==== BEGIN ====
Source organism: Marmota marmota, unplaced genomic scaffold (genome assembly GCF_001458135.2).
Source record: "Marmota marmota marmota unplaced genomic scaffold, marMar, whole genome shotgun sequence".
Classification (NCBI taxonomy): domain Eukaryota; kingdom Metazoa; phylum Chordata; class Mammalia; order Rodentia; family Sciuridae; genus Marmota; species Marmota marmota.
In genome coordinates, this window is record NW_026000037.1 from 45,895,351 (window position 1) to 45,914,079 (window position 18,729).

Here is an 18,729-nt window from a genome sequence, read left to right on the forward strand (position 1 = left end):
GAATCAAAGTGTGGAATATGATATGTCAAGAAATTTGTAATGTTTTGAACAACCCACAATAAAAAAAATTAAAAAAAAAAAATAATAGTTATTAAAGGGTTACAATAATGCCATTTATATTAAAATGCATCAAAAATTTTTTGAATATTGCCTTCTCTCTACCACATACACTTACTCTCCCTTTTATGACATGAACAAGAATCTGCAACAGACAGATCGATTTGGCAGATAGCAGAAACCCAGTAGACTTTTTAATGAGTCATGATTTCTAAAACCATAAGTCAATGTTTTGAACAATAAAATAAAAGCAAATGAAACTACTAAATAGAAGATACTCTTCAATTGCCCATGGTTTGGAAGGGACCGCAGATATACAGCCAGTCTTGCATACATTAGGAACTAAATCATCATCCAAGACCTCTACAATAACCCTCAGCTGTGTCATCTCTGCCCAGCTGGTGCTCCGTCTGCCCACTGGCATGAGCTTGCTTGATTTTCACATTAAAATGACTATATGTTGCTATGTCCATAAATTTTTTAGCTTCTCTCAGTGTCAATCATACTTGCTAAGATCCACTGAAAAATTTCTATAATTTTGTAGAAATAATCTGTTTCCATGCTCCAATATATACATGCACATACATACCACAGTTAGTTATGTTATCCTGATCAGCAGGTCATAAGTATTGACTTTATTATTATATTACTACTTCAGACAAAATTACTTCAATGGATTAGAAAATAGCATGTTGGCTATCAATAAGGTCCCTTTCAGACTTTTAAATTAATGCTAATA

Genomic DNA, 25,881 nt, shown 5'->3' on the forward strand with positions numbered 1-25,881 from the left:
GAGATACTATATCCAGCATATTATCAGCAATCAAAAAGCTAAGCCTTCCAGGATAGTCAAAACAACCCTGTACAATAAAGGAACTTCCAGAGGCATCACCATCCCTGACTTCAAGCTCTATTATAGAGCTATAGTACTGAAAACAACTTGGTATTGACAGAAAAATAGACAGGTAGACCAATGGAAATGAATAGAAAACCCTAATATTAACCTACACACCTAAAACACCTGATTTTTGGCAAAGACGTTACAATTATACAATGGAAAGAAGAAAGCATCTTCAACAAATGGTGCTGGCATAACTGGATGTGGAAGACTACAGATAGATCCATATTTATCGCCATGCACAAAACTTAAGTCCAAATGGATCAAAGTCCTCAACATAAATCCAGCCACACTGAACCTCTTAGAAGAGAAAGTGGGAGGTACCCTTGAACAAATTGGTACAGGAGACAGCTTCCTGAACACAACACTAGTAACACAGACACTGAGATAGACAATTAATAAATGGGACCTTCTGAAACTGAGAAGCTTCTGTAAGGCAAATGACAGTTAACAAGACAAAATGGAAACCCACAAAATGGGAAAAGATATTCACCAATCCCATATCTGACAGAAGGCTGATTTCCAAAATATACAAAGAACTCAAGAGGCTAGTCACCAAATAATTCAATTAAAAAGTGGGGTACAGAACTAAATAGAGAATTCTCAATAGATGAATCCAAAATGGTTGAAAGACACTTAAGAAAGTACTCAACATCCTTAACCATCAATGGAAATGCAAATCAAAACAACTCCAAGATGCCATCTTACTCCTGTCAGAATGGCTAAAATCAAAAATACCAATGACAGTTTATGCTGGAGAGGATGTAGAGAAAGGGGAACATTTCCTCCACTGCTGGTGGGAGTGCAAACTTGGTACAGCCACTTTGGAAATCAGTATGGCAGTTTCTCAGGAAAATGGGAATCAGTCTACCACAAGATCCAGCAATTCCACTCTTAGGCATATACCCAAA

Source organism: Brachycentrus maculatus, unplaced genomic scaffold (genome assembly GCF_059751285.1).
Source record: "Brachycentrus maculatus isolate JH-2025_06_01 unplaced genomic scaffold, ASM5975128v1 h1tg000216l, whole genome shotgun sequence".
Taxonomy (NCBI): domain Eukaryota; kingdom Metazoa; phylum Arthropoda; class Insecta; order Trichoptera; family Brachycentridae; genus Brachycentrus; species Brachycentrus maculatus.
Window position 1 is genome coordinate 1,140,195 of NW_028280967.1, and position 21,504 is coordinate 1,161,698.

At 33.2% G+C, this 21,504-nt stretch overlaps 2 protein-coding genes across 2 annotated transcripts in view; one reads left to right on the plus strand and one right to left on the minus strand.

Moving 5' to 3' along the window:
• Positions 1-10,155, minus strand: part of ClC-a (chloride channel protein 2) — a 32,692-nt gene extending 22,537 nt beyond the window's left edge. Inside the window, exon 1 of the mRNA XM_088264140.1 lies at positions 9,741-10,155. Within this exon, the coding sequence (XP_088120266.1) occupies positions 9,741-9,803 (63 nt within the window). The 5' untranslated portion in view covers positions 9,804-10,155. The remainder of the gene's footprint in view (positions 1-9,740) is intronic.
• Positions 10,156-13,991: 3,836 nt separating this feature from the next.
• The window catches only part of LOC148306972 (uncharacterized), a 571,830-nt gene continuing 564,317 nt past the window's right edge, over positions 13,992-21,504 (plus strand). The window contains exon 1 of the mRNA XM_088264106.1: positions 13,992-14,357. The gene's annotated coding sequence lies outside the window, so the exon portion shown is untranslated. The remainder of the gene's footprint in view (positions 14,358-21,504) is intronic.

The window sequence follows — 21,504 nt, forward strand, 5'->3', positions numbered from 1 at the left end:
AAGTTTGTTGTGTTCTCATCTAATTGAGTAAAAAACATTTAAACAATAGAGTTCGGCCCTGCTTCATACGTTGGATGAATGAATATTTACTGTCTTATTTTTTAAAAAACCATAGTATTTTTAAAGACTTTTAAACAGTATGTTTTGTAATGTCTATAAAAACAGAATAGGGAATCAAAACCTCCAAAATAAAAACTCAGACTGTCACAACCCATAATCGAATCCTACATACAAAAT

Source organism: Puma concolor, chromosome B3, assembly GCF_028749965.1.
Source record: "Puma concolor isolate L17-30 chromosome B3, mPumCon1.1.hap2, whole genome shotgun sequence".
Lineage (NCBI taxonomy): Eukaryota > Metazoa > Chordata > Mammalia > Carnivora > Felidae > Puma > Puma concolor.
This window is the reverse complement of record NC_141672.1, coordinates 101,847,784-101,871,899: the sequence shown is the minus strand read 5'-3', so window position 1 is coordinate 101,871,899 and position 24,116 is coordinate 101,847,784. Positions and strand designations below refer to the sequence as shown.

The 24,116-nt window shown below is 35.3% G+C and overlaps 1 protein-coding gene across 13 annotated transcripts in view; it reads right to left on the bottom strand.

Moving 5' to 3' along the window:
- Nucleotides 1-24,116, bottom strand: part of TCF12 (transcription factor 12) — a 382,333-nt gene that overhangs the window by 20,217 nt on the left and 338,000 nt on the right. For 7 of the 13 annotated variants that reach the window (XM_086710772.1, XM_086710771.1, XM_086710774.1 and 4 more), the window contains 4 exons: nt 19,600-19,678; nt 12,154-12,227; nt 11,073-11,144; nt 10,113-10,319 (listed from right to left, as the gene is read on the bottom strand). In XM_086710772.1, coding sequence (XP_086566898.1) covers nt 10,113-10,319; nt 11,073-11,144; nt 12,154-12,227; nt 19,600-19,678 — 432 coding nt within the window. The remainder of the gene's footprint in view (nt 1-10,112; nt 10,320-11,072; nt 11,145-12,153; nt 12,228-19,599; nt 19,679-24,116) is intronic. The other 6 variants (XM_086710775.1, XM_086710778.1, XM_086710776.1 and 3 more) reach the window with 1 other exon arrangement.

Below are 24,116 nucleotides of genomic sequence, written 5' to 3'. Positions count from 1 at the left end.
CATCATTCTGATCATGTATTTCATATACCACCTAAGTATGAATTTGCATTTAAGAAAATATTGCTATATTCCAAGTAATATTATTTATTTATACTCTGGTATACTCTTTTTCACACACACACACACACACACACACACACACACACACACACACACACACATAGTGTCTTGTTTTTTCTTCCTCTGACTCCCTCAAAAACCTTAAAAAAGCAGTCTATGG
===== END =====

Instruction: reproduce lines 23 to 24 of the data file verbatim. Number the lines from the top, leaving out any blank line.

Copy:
This window is the reverse complement of record NC_141672.1, coordinates 101,847,784-101,871,899: the sequence shown is the minus strand read 5'-3', so window position 1 is coordinate 101,871,899 and position 24,116 is coordinate 101,847,784. Positions and strand designations below refer to the sequence as shown.

The 24,116-nt window shown below is 35.3% G+C and overlaps 1 protein-coding gene across 13 annotated transcripts in view; it reads right to left on the bottom strand.